Looking Back: Fickle Fortune

It was inevitable, considering the sheer volume and variety of people who joined the Klondike Gold Rush, that a few people with connections to the occult made it up to Dawson City—psychics were in the crowd.

On February 2, 1901, the North-West Mounted Police (NWMP) visited the locales of four practising fortunetellers to alert them that they must take down their signs and remove all newspaper advertisements for their services, or risk being charged and prosecuted.

The catalyst for the crackdown was the actions of a certain Madame Renio.

Renio had been a palm reader in Dawson City since her arrival in town in 1899. She operated out of a cabin on Second Avenue with a sign out front reading “MADAME RENIO, Palmistry, Card Reading, Astrology.”

There are several documented cases of gold-seekers being directed toward their claims based onRenio’s advice. Her success did not go unnoticed.

In January of 1901, Renio read the fortune of Marie Battie, a Dawson housekeeper who was concerned about the disappearance of her jewelry. Renio was able to successfully describe several pieces of the missing valuables, and predicted that Battie would recover the jewelry within three weeks or else not at all.

While Renio’s prediction might seem like a safe bet to most people trying to recover lost or stolen property, for Battie, it was affirmation of a theory. It turns out that she was already deeply suspicious of Mr. Elihu Baker, for whom she kept house.

When Renio offered her theory, Battie took it, along with her own beliefs, directly to CorporalMcPhail at the NWMP.

Things didn’t quite work out the way Battie had expected. Rather than take her claims seriously, McPhail ordered the aforementioned fortune teller crackdown. Three out of four threatened ladies immediately complied.

Mrs. Watson, Mrs. Lowe and Mme. Harvey all withdrew their advertisements and took down their signs as requested.

Renio, on the other hand, was not so eager to accept the lawman’s judgment. Renio refused to remove her sign on the basis that palmistry, which she practised, was a science, and therefore not against the law.

The NWMP disagreed, and Renio was accused that March of “practicing witchcraft, sorcery, enchantment or conjuration” as well as “undertaking to tell fortunes,” which violates Section 365 of the Criminal Code of Canada.

At the trial, the first exhibit was an advertisement that read, “Prophetess Profound: fickle fortune foretold by Madame Renio.”

Renio denied ever having written the ad and objected to the wording, saying that her practice of palm-reading had nothing to do with the occult or the supernatural.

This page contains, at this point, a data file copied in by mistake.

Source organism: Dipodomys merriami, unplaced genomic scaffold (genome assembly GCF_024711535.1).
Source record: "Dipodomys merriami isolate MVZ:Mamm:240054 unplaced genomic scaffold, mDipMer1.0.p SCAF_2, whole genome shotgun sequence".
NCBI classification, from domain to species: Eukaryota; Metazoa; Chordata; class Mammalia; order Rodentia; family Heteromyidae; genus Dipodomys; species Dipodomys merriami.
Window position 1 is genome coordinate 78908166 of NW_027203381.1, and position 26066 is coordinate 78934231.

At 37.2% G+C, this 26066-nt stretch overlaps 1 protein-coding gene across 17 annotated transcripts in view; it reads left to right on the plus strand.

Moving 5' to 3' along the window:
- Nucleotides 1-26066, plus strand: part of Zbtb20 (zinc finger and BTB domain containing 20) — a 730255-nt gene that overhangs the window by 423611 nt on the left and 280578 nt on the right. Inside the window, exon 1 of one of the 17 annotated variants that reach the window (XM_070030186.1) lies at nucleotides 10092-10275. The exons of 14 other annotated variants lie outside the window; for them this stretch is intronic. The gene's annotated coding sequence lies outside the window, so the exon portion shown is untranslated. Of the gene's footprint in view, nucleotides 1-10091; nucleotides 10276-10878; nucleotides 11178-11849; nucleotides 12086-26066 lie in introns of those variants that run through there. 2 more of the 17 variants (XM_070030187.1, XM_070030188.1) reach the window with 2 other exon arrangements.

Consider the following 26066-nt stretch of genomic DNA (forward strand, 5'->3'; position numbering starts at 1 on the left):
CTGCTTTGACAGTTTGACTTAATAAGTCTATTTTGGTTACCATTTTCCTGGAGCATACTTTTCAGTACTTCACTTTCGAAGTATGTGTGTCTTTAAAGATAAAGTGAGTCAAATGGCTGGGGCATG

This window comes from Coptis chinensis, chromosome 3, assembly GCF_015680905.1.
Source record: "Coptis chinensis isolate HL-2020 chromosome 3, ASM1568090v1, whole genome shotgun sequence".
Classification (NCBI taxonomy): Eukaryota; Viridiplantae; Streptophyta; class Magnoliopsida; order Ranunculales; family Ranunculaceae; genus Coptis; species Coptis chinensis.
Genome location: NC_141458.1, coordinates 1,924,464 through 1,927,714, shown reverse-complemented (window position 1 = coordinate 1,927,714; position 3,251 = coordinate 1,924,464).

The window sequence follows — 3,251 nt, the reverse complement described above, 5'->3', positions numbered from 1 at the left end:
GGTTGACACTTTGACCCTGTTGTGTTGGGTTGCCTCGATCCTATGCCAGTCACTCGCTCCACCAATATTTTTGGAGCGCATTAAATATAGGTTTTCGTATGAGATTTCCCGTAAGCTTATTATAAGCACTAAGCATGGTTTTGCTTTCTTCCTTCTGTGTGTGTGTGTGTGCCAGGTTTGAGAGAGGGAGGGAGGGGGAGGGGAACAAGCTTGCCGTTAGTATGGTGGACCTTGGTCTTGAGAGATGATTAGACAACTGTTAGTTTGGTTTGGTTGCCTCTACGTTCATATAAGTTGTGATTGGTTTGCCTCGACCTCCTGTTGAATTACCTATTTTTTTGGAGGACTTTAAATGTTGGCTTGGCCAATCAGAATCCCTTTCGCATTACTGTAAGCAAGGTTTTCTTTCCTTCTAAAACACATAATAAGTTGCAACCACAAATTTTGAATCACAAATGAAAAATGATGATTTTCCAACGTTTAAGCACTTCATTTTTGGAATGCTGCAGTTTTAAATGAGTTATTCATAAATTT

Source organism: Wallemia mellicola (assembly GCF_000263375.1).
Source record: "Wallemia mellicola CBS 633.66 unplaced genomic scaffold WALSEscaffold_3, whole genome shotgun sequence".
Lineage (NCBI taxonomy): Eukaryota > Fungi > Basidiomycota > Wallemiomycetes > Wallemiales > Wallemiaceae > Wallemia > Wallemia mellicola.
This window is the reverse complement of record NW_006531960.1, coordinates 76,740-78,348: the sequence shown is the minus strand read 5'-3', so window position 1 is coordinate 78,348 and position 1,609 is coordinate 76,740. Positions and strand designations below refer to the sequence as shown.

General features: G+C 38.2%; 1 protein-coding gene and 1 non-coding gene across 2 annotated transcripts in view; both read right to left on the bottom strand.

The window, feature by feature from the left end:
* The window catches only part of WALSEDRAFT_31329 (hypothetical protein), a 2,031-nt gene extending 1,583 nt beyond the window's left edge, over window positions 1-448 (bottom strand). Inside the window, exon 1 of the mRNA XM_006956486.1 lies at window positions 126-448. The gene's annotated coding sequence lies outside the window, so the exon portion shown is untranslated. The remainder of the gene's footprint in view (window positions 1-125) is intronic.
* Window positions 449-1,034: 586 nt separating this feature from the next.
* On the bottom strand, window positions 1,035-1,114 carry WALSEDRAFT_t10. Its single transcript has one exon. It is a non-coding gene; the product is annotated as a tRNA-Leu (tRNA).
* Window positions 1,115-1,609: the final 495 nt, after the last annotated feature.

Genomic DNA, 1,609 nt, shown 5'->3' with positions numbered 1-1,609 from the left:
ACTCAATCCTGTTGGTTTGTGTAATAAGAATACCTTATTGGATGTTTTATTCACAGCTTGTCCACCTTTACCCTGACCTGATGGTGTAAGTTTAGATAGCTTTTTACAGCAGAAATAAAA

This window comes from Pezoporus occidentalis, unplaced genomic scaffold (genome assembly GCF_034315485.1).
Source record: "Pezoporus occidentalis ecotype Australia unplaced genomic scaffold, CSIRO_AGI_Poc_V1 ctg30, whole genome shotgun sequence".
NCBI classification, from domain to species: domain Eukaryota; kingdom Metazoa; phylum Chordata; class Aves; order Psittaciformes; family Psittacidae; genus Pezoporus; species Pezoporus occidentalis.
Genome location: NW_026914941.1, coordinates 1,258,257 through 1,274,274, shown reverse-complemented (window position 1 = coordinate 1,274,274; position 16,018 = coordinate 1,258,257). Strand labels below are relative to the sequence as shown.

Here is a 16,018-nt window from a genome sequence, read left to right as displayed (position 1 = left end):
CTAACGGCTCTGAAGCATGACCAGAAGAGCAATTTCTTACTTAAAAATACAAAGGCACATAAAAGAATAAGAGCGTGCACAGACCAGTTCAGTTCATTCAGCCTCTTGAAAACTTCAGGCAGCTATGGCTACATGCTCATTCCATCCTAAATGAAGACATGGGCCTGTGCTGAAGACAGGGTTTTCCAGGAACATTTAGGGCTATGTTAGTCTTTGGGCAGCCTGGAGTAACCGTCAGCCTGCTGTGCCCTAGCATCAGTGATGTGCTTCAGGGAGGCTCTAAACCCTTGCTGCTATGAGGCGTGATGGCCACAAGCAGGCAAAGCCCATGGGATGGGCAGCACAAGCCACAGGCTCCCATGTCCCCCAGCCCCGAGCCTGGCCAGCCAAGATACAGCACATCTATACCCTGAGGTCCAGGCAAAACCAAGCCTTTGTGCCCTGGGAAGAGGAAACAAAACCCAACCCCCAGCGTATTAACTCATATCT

To counter her claims, five NWMP officers were called as witnesses. Each of them testified that she had told their fortunes. However, they also acknowledged that her fortunes were often wildly inaccurate.

Minnie White, a magnetic healer who lived with Renio, was also called as a witness. Evidently the prosecution believed that White, whose practice included the use of magnets to cure diseases, would help to put away her friend and roommate.

There is no evidence that her testimony had any notable impact on the outcome of the trial.

Mme. Renio was acquitted in the end, and allowed to continue her practice, which thrived with the publicity that came in the aftermath of the trial.

There is precious little documentation about Renio after her brief time in the spotlight. Thankfully, the story does not completely end here. Two years later, Renio’s name appeared in the 1903 directory listing as one of the first recorded residents of Dawson’s notorious Westminster Hotel. Her listed profession was “palmist”.

Three years later, Renio, like so many others, moved on from Dawson. In 1906, using the name Cora Madole, she partnered with a fellow going by the name “Doc” Overgaard, to open a bathhouse in Fairbanks, Alaska.

The building still stands in Fairbanks today at 815 First Avenue. Overgaard, who was not a doctor, despite the colorful name, operated a room on the lower floor, facing First Avenue as a “health clinic” which specialized in the treatment of hangovers.

The rest of the building was devoted to Renio’s bathhouse.

Sadly, a set of frozen pipes in the winter of 1909 to 1910 spelled the death of the bathhouse. The Klondike’s most famous fortune-teller passed out of the public record shortly thereafter.

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